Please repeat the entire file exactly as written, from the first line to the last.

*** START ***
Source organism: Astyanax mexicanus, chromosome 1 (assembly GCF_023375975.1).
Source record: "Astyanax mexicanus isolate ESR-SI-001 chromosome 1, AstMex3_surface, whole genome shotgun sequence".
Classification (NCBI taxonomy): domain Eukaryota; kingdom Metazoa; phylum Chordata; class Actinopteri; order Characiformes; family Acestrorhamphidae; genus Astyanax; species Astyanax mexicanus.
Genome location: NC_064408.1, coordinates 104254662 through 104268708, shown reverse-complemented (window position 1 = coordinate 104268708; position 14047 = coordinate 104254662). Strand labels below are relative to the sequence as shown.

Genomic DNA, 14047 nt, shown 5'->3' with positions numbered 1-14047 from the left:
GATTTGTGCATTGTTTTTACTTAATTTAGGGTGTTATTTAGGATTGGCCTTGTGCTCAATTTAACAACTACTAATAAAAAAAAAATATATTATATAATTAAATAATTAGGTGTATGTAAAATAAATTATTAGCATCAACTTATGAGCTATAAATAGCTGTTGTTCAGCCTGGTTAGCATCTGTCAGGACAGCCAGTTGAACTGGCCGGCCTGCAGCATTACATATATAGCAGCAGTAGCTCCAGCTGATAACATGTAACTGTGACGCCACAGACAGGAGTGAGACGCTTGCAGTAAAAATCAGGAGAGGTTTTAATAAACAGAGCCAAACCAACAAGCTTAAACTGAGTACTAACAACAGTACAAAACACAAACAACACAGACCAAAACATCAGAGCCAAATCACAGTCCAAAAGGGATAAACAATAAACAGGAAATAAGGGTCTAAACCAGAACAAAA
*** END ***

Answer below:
Source organism: Astyanax mexicanus, chromosome 1 (assembly GCF_023375975.1).
Source record: "Astyanax mexicanus isolate ESR-SI-001 chromosome 1, AstMex3_surface, whole genome shotgun sequence".
Classification (NCBI taxonomy): domain Eukaryota; kingdom Metazoa; phylum Chordata; class Actinopteri; order Characiformes; family Acestrorhamphidae; genus Astyanax; species Astyanax mexicanus.
Genome location: NC_064408.1, coordinates 104254662 through 104268708, shown reverse-complemented (window position 1 = coordinate 104268708; position 14047 = coordinate 104254662). Strand labels below are relative to the sequence as shown.

Genomic DNA, 14047 nt, shown 5'->3' with positions numbered 1-14047 from the left:
GATTTGTGCATTGTTTTTACTTAATTTAGGGTGTTATTTAGGATTGGCCTTGTGCTCAATTTAACAACTACTAATAAAAAAAAAATATATTATATAATTAAATAATTAGGTGTATGTAAAATAAATTATTAGCATCAACTTATGAGCTATAAATAGCTGTTGTTCAGCCTGGTTAGCATCTGTCAGGACAGCCAGTTGAACTGGCCGGCCTGCAGCATTACATATATAGCAGCAGTAGCTCCAGCTGATAACATGTAACTGTGACGCCACAGACAGGAGTGAGACGCTTGCAGTAAAAATCAGGAGAGGTTTTAATAAACAGAGCCAAACCAACAAGCTTAAACTGAGTACTAACAACAGTACAAAACACAAACAACACAGACCAAAACATCAGAGCCAAATCACAGTCCAAAAGGGATAAACAATAAACAGGAAATAAGGGTCTAAACCAGAACAAAA